The “best hospital system on the globe” and “best doctors, best nurses” have been denied personal protective equipment (PPE). As a result, at least 71 health care workers have died in New York state alone, including many emergency medical technicians, doctors and nurses, especially at public hospitals in the hardest-hit working-class areas of Brooklyn and Queens. One doctor and one EMT who worked in some of the worst-affected areas tragically committed suicide last month.
Throughout the pandemic, health care workers at hot spots like Elmhurst Hospital in Queens have described desperate conditions more akin to those of a third world country than an advanced industrial economy. One nurse in the Bronx told the World Socialist Web Site that her hospital had run out of IV pumps and that another hospital in Manhattan had run out of oxygen.
The deaths in nursing homes are particularly criminal. While elderly people are certainly more vulnerable to diseases like the coronavirus, it was the ruling class’s policy of malign neglect that allowed the virus to ravage nursing homes. Between March 1 and May 1, more than 4,800 people died of confirmed or presumed COVID-19 infection at 351 of New York’s 613 nursing homes, according to the state’s data.
Considering the inadequate level of testing, these figures clearly underestimate the true mortality from infection. State officials recently announced more than 1,700 previously undisclosed deaths at nursing homes and adult care facilities. The official toll of 5,601 is believed to be a vast underestimate of the real death toll.
The largest cluster of nursing home deaths in the state has occurred in New York City, an epicenter of the pandemic in the United States. Ninety-eight of the 705 residents of the Isabella Geriatric Center in Manhattan have died. Forty-six of the deceased had tested positive for COVID-19, and 52 are suspected to have had the virus. Because local funeral homes could not pick up bodies quickly enough, the center stored them in a refrigerated truck that it hid under a tarp.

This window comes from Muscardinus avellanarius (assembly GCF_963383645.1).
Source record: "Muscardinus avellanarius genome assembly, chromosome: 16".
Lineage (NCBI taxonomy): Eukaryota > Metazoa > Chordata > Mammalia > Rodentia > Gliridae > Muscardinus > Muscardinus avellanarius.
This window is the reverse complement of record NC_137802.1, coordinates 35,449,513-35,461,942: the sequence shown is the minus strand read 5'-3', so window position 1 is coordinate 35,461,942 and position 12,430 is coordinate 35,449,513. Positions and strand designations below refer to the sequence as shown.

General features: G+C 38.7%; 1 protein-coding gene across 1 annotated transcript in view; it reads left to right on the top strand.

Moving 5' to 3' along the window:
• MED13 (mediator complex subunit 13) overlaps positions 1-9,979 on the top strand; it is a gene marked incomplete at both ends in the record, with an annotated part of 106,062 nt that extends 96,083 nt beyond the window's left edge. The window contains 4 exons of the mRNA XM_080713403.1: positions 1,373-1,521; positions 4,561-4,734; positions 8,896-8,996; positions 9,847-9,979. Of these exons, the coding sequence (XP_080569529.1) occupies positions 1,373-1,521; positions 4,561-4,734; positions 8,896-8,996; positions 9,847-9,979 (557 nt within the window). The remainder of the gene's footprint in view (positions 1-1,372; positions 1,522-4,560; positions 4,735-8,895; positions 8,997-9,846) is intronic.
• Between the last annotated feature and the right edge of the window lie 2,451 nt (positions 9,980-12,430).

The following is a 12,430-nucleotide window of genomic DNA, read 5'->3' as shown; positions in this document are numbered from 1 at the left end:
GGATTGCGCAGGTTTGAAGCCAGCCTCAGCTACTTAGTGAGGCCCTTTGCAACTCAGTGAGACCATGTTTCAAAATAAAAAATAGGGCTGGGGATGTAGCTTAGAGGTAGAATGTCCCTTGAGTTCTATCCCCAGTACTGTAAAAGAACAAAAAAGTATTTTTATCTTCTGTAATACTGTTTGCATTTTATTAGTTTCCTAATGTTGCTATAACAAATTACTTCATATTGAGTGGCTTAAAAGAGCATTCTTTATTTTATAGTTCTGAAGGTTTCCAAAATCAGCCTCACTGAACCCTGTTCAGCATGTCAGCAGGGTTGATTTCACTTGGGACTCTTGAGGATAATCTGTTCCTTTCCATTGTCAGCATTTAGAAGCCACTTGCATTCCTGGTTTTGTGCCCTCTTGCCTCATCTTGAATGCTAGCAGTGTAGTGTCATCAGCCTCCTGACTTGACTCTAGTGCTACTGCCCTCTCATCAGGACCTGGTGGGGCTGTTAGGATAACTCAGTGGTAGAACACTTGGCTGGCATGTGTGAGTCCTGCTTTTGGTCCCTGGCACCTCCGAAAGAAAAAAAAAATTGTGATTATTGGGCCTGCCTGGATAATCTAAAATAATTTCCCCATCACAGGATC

An official at the center admitted that insufficient staffing, inadequate testing and insufficient PPE for employees had contributed to the death toll. The same problems affect nursing homes throughout the state and the entire country.
The state deliberately tried to cover up the disaster unfolding in nursing homes for months. Even though state health officials had been tracking how much hand sanitizer nursing homes had, they did not begin to track deaths related to COVID-19 at these facilities until April 16—a full month into the pandemic in the US. This glaring omission was not an oversight, but a conscious calculation that the elderly, since they no longer are productive workers, are not worth protecting. In the meantime, because many nursing homes do not have morgues, residents’ bodies were left in their rooms.